Een land, een samenleving - One country, one society

Tonight we went to dinner at a nearby community center, and I was expecting to see people from so many different countries. Instead, it seemed that most of the other guests were Dutch people over the age of 70 - when we walked in, it felt like everyone was looking at us. Thankfully after a while some other foreigners came. (The irony of this is that I actually look like the majority ethnicity...I just caught myself about to imply that non-whites are not Dutch, regardless of how many generations they've been here.  Oops. Gotta work on that.)

R. overheard someone at the other table, and suddenly I heard him offering my services as translator from Dutch to English. No preparation, nothing.  Just on-the-fly interpretation in front of a group.  Well, here goes, I guess.

Adel from WE Organization shared a bit about how he went from Syria to Lebanon to study law.  Later with the conflict in Syria, he just tried to survive there in Lebanon, but there was a lot of discrimination there, so he left. "I got to Holland the same way you see on TV - a rubber boat, then on a truck...."  (Say whaaattt? It never ceases to surprise me when I meet someone who's actually made such a perilous journey.) He's mostly around other foreigners, and a lot of Dutch people speak English, which has not really forced him to learn Dutch.  Hence why I was translating.

Honestly, hearing his story made me confront my idea that refugees are poor and uneducated.  In the back of my mind I know this to be false, but you see otherwise in the news.  Adel studied LAW - in the US, studying law is usually a sign of high intelligence and prestige, though I think sometimes people have a different view of lawyers.  He speaks really good English, and he's started his own organization here.  (Why exactly would countries turn away refugees with this kind of social-impact initiative?? Seriously, check out their website)

I also met two young women who have just started their own strings duo, playing the oud (pronounced "oot" or "ut") and kemenche together.  E. is from Turkey and has only been here 2 years.  She and I spoke mostly English together.  Her fellow musician Jawa is from Syria and has been here 3 years.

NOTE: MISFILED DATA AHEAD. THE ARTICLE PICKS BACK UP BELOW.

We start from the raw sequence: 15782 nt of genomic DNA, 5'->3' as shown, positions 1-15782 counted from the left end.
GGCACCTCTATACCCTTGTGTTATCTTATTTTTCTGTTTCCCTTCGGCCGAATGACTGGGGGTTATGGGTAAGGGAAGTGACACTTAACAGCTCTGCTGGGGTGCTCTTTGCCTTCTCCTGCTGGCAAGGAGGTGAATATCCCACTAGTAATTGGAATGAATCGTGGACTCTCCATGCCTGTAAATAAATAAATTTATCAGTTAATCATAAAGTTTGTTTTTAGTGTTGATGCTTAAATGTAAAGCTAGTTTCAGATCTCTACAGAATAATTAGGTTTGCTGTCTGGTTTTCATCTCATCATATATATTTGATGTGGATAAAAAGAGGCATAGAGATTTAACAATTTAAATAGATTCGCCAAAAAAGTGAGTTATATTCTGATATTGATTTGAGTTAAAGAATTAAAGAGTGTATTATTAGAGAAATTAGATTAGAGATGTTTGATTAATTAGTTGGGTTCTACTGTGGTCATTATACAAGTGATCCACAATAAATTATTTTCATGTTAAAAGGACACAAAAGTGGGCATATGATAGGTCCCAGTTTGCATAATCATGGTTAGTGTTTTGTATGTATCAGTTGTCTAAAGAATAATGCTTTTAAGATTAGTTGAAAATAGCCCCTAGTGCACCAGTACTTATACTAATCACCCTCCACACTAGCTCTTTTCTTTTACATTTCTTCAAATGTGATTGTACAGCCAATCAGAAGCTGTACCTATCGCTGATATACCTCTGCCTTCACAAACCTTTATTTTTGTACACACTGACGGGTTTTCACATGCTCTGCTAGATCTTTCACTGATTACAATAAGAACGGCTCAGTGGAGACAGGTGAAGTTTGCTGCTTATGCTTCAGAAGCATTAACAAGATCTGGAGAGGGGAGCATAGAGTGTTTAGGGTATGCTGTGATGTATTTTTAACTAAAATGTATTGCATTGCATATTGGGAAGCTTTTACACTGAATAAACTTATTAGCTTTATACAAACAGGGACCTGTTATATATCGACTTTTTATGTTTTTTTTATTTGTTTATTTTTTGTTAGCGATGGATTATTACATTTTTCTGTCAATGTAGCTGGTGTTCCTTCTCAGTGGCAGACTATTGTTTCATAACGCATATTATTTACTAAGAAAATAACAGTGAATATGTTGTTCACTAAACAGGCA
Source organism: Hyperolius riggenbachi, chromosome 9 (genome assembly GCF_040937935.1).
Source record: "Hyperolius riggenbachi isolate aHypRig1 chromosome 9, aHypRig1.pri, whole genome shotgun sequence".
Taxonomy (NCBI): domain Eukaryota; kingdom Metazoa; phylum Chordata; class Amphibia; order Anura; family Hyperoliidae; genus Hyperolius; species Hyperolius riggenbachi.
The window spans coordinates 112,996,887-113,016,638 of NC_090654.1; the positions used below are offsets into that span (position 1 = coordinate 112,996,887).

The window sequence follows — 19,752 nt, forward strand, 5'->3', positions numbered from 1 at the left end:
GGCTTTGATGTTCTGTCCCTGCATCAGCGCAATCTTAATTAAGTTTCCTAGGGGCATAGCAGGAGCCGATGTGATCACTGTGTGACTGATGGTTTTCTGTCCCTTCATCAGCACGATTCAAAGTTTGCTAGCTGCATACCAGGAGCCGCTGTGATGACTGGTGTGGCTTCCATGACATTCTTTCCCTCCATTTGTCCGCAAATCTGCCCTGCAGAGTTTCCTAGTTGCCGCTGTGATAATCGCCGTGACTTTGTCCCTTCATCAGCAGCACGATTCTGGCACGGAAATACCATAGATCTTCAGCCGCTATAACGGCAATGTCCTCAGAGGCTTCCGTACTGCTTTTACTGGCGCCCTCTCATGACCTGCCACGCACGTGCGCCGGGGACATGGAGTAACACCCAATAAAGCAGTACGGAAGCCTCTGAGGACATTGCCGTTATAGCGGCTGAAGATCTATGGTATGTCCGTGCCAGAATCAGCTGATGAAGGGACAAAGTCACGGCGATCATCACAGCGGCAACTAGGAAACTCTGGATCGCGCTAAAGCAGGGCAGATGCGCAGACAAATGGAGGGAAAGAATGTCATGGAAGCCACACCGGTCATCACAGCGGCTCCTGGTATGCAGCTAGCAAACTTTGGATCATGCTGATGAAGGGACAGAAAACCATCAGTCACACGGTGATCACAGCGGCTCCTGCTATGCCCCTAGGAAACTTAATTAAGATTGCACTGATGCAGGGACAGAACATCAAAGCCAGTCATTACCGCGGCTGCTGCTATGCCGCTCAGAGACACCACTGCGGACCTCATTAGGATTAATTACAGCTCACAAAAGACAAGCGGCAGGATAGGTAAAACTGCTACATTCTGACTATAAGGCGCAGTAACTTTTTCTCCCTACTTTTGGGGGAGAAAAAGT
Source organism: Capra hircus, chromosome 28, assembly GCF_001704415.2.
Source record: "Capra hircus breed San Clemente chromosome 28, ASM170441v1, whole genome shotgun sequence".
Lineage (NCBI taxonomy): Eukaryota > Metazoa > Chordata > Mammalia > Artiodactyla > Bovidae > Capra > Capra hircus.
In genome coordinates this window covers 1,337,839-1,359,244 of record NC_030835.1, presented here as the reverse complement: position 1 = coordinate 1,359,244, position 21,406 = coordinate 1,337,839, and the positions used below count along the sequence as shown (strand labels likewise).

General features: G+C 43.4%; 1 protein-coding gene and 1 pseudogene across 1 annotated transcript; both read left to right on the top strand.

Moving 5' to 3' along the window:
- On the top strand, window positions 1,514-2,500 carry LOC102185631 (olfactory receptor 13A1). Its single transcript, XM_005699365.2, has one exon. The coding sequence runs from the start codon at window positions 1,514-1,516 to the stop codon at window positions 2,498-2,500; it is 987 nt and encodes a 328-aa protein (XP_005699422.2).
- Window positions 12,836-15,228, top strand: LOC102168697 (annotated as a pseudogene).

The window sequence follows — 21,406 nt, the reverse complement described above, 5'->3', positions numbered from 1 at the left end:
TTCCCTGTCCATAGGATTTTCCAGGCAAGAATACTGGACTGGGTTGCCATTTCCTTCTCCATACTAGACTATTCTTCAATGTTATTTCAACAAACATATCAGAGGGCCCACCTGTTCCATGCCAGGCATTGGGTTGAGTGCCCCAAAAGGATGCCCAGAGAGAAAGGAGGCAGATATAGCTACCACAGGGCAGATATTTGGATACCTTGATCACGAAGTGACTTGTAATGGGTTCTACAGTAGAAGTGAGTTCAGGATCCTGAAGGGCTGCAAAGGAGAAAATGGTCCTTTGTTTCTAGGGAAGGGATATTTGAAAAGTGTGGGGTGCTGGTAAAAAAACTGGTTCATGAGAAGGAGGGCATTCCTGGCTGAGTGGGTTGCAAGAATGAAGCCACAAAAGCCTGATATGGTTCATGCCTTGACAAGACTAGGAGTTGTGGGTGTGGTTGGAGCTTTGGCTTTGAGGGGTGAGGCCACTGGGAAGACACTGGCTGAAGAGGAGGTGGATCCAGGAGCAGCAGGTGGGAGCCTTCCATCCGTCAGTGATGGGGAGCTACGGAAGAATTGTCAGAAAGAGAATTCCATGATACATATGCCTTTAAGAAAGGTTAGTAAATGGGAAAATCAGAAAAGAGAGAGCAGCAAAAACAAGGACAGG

It was a good evening, with only a few hiccups - they didn't have a high chair for our 16 month old, and our 3.5 year old dug around in a box of bottle caps while the strings duo was playing.  But most of the time the kids entertained others by just being their cute little independent selves. :)

However, there was one older man who was shocked and a bit upset that Adel had been here 3 years and still couldn't speak Dutch and "wasn't integrated."

I wish I had spoken up and said something to that guy. Seriously, it takes a LOT longer than that to learn a language.  Think of a baby.  An 18 month old can understand your language, but can't really speak it.  A 3 year old can speak your language (albeit with humorous mistakes), but can't read or write it.  A 5 year old is finally learning to read and write, but certainly isn't reading the newspaper or writing their CV/resume.

Sometimes it goes faster, depending on if you've already learned (how to learn) other languages, or if the target language is closer to your first language. So yeah, don't get yourself in a tizzy if someone can't speak your language after 3 years.

I'd like to do something like this again - the international dinner, that is.  And maybe even the on-the-fly interpretation into Dutch.  :) But for sure, I want to stand up for others!


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